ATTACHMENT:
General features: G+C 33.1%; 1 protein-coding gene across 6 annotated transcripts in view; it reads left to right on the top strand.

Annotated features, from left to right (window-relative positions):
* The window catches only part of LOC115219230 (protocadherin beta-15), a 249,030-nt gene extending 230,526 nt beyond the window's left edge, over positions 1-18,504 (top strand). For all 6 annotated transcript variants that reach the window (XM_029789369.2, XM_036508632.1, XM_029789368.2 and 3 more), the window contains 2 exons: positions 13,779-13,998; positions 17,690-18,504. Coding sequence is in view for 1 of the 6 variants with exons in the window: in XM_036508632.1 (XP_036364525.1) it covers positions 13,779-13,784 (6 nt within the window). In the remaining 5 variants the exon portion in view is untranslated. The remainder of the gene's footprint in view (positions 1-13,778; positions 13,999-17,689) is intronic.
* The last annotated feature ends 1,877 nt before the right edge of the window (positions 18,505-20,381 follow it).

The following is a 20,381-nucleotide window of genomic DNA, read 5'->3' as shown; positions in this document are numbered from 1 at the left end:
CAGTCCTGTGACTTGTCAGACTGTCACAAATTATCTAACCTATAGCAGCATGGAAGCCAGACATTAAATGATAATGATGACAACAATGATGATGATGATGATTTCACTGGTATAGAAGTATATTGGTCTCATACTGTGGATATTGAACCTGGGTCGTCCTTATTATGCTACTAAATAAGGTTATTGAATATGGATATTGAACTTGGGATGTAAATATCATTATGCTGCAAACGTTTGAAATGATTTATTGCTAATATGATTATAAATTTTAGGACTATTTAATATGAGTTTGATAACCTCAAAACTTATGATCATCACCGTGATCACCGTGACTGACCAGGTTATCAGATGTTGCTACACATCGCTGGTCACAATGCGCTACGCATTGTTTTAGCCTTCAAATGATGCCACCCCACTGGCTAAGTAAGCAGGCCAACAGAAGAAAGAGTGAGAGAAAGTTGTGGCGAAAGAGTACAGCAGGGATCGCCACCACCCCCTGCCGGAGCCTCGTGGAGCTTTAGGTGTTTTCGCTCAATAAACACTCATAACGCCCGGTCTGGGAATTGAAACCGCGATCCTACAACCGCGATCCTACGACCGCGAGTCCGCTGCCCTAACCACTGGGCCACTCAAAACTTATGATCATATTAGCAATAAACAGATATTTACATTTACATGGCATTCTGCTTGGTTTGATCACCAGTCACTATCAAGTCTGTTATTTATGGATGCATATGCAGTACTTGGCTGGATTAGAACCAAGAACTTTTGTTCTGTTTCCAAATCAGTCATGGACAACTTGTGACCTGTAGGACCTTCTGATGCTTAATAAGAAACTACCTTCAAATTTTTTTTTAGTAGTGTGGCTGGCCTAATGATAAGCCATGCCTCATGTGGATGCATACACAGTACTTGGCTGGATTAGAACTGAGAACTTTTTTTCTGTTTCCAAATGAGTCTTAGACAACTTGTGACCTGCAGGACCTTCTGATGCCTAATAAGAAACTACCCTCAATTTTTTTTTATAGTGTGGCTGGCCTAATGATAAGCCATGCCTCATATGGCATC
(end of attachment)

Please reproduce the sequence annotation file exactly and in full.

General features: G+C 33.1%; 1 protein-coding gene across 6 annotated transcripts in view; it reads left to right on the top strand.

Annotated features, from left to right (window-relative positions):
* The window catches only part of LOC115219230 (protocadherin beta-15), a 249,030-nt gene extending 230,526 nt beyond the window's left edge, over positions 1-18,504 (top strand). For all 6 annotated transcript variants that reach the window (XM_029789369.2, XM_036508632.1, XM_029789368.2 and 3 more), the window contains 2 exons: positions 13,779-13,998; positions 17,690-18,504. Coding sequence is in view for 1 of the 6 variants with exons in the window: in XM_036508632.1 (XP_036364525.1) it covers positions 13,779-13,784 (6 nt within the window). In the remaining 5 variants the exon portion in view is untranslated. The remainder of the gene's footprint in view (positions 1-13,778; positions 13,999-17,689) is intronic.
* The last annotated feature ends 1,877 nt before the right edge of the window (positions 18,505-20,381 follow it).

The following is a 20,381-nucleotide window of genomic DNA, read 5'->3' as shown; positions in this document are numbered from 1 at the left end:
CAGTCCTGTGACTTGTCAGACTGTCACAAATTATCTAACCTATAGCAGCATGGAAGCCAGACATTAAATGATAATGATGACAACAATGATGATGATGATGATTTCACTGGTATAGAAGTATATTGGTCTCATACTGTGGATATTGAACCTGGGTCGTCCTTATTATGCTACTAAATAAGGTTATTGAATATGGATATTGAACTTGGGATGTAAATATCATTATGCTGCAAACGTTTGAAATGATTTATTGCTAATATGATTATAAATTTTAGGACTATTTAATATGAGTTTGATAACCTCAAAACTTATGATCATCACCGTGATCACCGTGACTGACCAGGTTATCAGATGTTGCTACACATCGCTGGTCACAATGCGCTACGCATTGTTTTAGCCTTCAAATGATGCCACCCCACTGGCTAAGTAAGCAGGCCAACAGAAGAAAGAGTGAGAGAAAGTTGTGGCGAAAGAGTACAGCAGGGATCGCCACCACCCCCTGCCGGAGCCTCGTGGAGCTTTAGGTGTTTTCGCTCAATAAACACTCATAACGCCCGGTCTGGGAATTGAAACCGCGATCCTACAACCGCGATCCTACGACCGCGAGTCCGCTGCCCTAACCACTGGGCCACTCAAAACTTATGATCATATTAGCAATAAACAGATATTTACATTTACATGGCATTCTGCTTGGTTTGATCACCAGTCACTATCAAGTCTGTTATTTATGGATGCATATGCAGTACTTGGCTGGATTAGAACCAAGAACTTTTGTTCTGTTTCCAAATCAGTCATGGACAACTTGTGACCTGTAGGACCTTCTGATGCTTAATAAGAAACTACCTTCAAATTTTTTTTTAGTAGTGTGGCTGGCCTAATGATAAGCCATGCCTCATGTGGATGCATACACAGTACTTGGCTGGATTAGAACTGAGAACTTTTTTTCTGTTTCCAAATGAGTCTTAGACAACTTGTGACCTGCAGGACCTTCTGATGCCTAATAAGAAACTACCCTCAATTTTTTTTTATAGTGTGGCTGGCCTAATGATAAGCCATGCCTCATATGGCATC